INTERVIEW QUESTIONS ABOUT THE BOOK 'THE SONG OF YOUTH PART 1'
Question 1: What inspired you to write this book?
It was a song titled ‘I Love You, China’. It’s a song I had not heard for more than twenty years when I was coming across it on my computer screen by chance on a lazy September afternoon of 2012, (or 2013). This beautiful song had the magic power that it effortlessly brought out a deep sense of pride to be Chinese and love of your motherland. I couldn’t stop listening to it. Motherland is a wonderful place in our heart and its pride and beauty are such that it elicits countlessly heroes and mass submissively bowing their devotion to its holy greatness, and we love it unconditionally, regardless of where you are, outside China or inside, whatever political views you may hold, you have a right and passion to love the motherland. The song ‘I Love You, China’ has united the Chinese around the world.
Suddenly on hearing the song, it struck a chord and reminded me of the dramatic past of the late 1980s when I had worked in Haikou before I had come to the UK. A desire of bringing back the faded away memory to live in a literary recreation was welling up spontaneously. I had started to write my first fictional book titled ‘Sound of Ripples’ and completed it within 6 months, which must be rough writing. This book ‘The Song of Youth Part 1’ was a developed vision from that.
Question 2: Can you tell us about the book?
‘The Song of Youth. Part 1.’ is a story about life in the period while the Chinese economic reform was in fully swing in middle 1980s, and a part of that was a new Province of Hainan being setting-up, coming with a high degree of widely ranged economic preferential policies that allowing Hainan to utilise a unique conductive management style to do business in a way that it was unavailable in the rest of the mainland China.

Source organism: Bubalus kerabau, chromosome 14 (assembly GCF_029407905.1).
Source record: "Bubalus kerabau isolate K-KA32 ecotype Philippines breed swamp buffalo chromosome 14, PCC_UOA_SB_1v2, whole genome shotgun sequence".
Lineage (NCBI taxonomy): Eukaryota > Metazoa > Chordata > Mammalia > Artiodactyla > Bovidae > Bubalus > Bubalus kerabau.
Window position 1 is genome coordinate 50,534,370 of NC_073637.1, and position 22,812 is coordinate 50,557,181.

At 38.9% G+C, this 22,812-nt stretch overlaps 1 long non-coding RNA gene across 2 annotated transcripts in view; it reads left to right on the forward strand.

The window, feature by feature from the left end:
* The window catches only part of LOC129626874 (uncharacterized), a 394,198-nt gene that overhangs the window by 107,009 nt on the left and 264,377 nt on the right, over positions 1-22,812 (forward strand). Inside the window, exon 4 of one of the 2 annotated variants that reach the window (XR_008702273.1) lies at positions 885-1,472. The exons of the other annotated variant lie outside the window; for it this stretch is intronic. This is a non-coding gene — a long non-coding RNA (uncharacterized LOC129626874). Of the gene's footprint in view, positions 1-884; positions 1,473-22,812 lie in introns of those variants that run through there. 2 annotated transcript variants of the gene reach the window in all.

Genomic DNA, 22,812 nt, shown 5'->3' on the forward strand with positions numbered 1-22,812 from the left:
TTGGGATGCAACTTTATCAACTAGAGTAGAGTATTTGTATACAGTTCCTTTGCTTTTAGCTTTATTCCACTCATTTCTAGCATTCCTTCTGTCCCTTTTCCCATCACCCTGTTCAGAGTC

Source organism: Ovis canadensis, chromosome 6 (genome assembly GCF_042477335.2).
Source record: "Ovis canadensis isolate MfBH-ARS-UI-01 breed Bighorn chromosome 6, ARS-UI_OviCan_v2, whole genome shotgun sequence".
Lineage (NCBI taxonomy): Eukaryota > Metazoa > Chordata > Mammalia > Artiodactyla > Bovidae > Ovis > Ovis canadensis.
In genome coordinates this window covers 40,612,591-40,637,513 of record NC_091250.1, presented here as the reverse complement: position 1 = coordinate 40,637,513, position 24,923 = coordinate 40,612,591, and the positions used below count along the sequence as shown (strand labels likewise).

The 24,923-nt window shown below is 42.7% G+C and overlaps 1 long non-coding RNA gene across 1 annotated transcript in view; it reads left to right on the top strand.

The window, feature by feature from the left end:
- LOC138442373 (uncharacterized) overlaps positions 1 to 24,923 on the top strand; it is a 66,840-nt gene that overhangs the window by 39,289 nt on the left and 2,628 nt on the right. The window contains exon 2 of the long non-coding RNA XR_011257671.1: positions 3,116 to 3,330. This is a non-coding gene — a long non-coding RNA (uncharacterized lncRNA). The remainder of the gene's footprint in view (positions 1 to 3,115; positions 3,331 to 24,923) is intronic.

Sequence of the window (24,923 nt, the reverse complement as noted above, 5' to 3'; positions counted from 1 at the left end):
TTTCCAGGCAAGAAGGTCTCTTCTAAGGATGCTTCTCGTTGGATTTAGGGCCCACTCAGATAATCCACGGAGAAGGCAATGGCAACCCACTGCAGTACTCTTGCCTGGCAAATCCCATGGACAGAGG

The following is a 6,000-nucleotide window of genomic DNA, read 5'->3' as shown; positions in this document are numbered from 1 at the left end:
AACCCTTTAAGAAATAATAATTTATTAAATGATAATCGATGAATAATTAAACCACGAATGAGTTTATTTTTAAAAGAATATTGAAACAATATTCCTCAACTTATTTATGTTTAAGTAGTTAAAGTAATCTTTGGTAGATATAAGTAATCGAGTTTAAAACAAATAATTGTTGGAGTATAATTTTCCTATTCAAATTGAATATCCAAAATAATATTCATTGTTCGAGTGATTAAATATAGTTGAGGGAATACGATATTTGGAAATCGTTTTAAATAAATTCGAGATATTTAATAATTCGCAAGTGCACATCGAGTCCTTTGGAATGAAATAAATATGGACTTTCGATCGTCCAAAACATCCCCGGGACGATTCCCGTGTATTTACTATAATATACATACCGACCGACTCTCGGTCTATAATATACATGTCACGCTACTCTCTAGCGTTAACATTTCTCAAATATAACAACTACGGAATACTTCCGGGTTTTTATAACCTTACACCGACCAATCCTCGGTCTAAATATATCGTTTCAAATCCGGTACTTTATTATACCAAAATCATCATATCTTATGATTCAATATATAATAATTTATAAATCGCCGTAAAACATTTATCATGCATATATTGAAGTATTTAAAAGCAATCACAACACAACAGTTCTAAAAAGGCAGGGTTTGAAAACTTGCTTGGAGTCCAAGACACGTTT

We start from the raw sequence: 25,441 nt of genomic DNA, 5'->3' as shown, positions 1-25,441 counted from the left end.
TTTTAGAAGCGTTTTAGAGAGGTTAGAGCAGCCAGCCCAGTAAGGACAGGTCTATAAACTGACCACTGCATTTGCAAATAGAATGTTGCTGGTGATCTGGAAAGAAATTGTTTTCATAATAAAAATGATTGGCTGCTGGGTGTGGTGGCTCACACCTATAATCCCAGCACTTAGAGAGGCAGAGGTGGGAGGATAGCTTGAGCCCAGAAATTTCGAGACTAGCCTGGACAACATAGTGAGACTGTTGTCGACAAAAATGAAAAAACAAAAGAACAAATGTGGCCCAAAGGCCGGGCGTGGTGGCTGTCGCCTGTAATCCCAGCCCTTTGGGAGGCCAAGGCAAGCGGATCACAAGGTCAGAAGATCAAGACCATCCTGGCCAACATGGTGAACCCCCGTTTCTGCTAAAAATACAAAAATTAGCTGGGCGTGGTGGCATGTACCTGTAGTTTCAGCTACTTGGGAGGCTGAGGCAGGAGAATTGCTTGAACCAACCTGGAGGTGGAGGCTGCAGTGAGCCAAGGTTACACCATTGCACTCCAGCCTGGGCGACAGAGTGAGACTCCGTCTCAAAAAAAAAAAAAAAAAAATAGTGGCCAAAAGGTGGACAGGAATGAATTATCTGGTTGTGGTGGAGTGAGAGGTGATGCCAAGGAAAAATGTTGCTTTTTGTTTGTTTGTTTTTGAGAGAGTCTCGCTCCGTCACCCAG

Its singular openness was like a fresh air blow across China, creating a sensational national movement of ‘Hainan Heating’ that attracts many companies as well as numberless young and ambitious graduates across China to go to Hainan to seek business opportunities, to pursue their dreams for a better life, and Kathy Liao was one of them.
It’s her life journey of ups and downs, both emotional and professional while participating in China’s great adventures in a thrilling way.
Question 3: What does the title mean?
I guess mainly implicating that a human's instinctive mind has its purpose and pattern powered by its innate value which is bound to be different from one another, and each writes its unique song of youth. This book is about how surging forward with momentum one individuals’ excitingly ups and downs life was when the unprecedented opportunity was given at the turning point of the transformation of China from Planned Economy to Market Economy, and how it bought the new model of two-way employment into practice and becomes reality, and how it had changed the old way of predictable life that moving according to the usual procedure in life journey to a wondrous adventure that brought to the individuals in a thrilling way.
Question 4: When did you first realise you want to be a writer?
When the inspiration was strong enough for me to drop everything else to bring a strong feeling to a tangible and pragmatic practice. And I just picked up the pin and started to write without being overcautious or indecisive because writing was something I had never done before. I am not sure if it said that unselfishness is fearlessness, or ignorance is fearlessness, or both. Books take a long-time to make, but once the writing begins, it becomes duty-bound and unstoppable. That was Autumn 2013, I am still wondering: had the idea deep in the subconscious to be a writer long before the realisation came to surface?